Roger’s note: this article ran, in a sense (at least to my mind), side by side with this article (http://www.nytimes.com/2015/02/08/sunday-review/surviving-the-nazis-only-to-be-jailed-by-america.html?_r=0) in the same online edition of the New York Times the other day. An uncanny juxtaposition. The heartless racism — buttressed by capitalism’s inherent inequality — that infects America, which has its roots in the First Nations genocide and the African slave trade, is not a matter of the past, as we see here. You can talk about practical politics all you want, but sending children back “home” to be violated and tortured constitutes a moral and ethical crime of the highest nature. President Obama and his heartless Homeland Security (sic) bureaucrats have deported more refugee claimants than his immediate predecessors.
The back story to all this, of course, is that the corruption and violence in the Mexican and Central American nations from which masses are trying to escape to the United States is a direct result of the US government’s policies.
Christina Brown pulled into the refugee camp after an eight-hour drive across the desert. It was late July of last year, and Brown was a 30-year-old immigration lawyer. She had spent a few years after college working on political campaigns, but her law degree was barely a year old, and she had only two clients in her private practice in Denver. When other lawyers told her that the federal government was opening a massive detention center for immigrants in southeastern New Mexico, where hundreds of women and children would be housed in metal trailers surrounded by barbed wire, Brown decided to volunteer legal services to the detainees. She wasn’t sure exactly what rights they might have, but she wanted to make sure they got them. She packed enough clothes to last a week, stopped by Target to pick up coloring books and toys and started driving south.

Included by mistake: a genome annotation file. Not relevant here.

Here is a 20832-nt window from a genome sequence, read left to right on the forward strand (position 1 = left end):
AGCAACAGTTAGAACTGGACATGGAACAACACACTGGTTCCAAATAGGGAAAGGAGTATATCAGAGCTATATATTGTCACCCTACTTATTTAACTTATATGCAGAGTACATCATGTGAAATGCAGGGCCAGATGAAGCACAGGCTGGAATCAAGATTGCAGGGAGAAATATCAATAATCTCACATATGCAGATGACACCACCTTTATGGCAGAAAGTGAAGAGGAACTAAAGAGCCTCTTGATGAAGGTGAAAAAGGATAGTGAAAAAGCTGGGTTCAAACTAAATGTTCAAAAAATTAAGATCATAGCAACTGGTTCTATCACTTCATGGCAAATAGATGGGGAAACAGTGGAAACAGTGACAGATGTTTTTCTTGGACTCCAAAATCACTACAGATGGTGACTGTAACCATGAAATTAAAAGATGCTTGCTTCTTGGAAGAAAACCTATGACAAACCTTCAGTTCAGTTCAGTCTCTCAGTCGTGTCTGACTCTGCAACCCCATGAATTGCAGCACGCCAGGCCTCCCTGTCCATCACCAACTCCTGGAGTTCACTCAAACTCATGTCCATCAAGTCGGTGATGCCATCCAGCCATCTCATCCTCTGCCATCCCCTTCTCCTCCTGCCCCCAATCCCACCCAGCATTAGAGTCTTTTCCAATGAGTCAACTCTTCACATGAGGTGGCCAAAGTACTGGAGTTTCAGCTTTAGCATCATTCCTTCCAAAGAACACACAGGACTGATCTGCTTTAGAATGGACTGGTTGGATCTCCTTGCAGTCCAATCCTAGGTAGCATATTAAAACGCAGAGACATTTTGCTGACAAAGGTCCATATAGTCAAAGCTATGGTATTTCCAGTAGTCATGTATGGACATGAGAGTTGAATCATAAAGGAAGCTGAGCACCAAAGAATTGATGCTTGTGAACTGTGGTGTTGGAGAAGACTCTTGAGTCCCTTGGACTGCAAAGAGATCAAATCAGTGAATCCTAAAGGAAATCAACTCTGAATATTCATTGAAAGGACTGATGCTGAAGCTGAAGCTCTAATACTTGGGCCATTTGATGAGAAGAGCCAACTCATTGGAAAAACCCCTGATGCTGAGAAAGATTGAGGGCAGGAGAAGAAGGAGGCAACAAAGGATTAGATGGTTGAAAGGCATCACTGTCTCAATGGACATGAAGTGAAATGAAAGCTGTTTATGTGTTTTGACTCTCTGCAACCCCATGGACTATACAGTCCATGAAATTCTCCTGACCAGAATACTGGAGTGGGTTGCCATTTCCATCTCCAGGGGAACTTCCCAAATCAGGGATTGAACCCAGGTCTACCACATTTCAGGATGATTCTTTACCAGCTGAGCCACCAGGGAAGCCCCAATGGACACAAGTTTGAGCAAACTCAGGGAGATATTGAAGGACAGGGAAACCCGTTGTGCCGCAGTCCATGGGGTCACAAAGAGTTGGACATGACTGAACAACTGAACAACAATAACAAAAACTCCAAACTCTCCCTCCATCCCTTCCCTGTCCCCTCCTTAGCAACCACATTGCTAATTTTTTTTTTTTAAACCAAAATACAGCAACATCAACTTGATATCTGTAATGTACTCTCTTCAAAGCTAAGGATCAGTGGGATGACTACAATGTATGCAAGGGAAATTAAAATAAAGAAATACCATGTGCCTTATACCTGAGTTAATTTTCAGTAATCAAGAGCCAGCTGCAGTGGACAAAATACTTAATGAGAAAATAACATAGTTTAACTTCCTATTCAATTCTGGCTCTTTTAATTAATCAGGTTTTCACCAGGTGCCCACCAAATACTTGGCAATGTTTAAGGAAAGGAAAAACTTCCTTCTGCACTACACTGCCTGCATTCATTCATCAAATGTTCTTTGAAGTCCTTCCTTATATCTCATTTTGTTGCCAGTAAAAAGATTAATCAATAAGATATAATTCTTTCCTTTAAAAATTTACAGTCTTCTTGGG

As she pulled into the dusty town of Artesia, she realized that she still had no idea what to expect. The new detention center was just north of town, behind a guard station in a sprawling complex with restricted access. Two other volunteers had been in town for about a week and had permission from federal officials to access the compound the following day.Brown spent the night at a motel, then drove to the detention camp in the morning. She stood in the wind-swept parking lot with the other lawyers, overlooking the barren plains of the eastern plateau. After a few minutes, a transport van emerged from the facility to pick them up. It swung to a stop in the parking lot, and the attorneys filed on. They sat on the cold metal benches and stared through the caged windows as the bus rolled back into the compound and across the bleak brown landscape. It came to a stop by a small trailer, and the lawyers shuffled out.
As they opened the door to the trailer, Brown felt a blast of cold air. The front room was empty except for two small desks arranged near the center. A door in the back opened to reveal dozens of young women and children huddled together. Many were gaunt and malnourished, with dark circles under their eyes. “The kids were really sick,” Brown told me later. “A lot of the moms were holding them in their arms, even the older kids — holding them like babies, and they’re screaming and crying, and some of them are lying there listlessly.”
Brown took a seat at a desk, and a guard brought a woman to meet her. Brown asked the woman in Spanish how she ended up in detention. The woman explained that she had to escape from her home in El Salvador when gangs targeted her family. “Her husband had just been murdered, and she and her kids found his body,” Brown recalls. “After he was murdered, the gang started coming after her and threatening to kill her.” Brown agreed to help the woman apply for political asylum in the United States, explaining that it might be possible to pay a small bond and then live with friends or relatives while she waited for an asylum hearing. When the woman returned to the back room, Brown met with another, who was fleeing gangs in Guatemala. Then she met another young woman, who fled violence in Honduras. “They were all just breaking down,” Brown said. “They were telling us that they were afraid to go home. They were crying, saying they were scared for themselves and their children. It was a constant refrain: ‘I’ll die if I go back.’ ”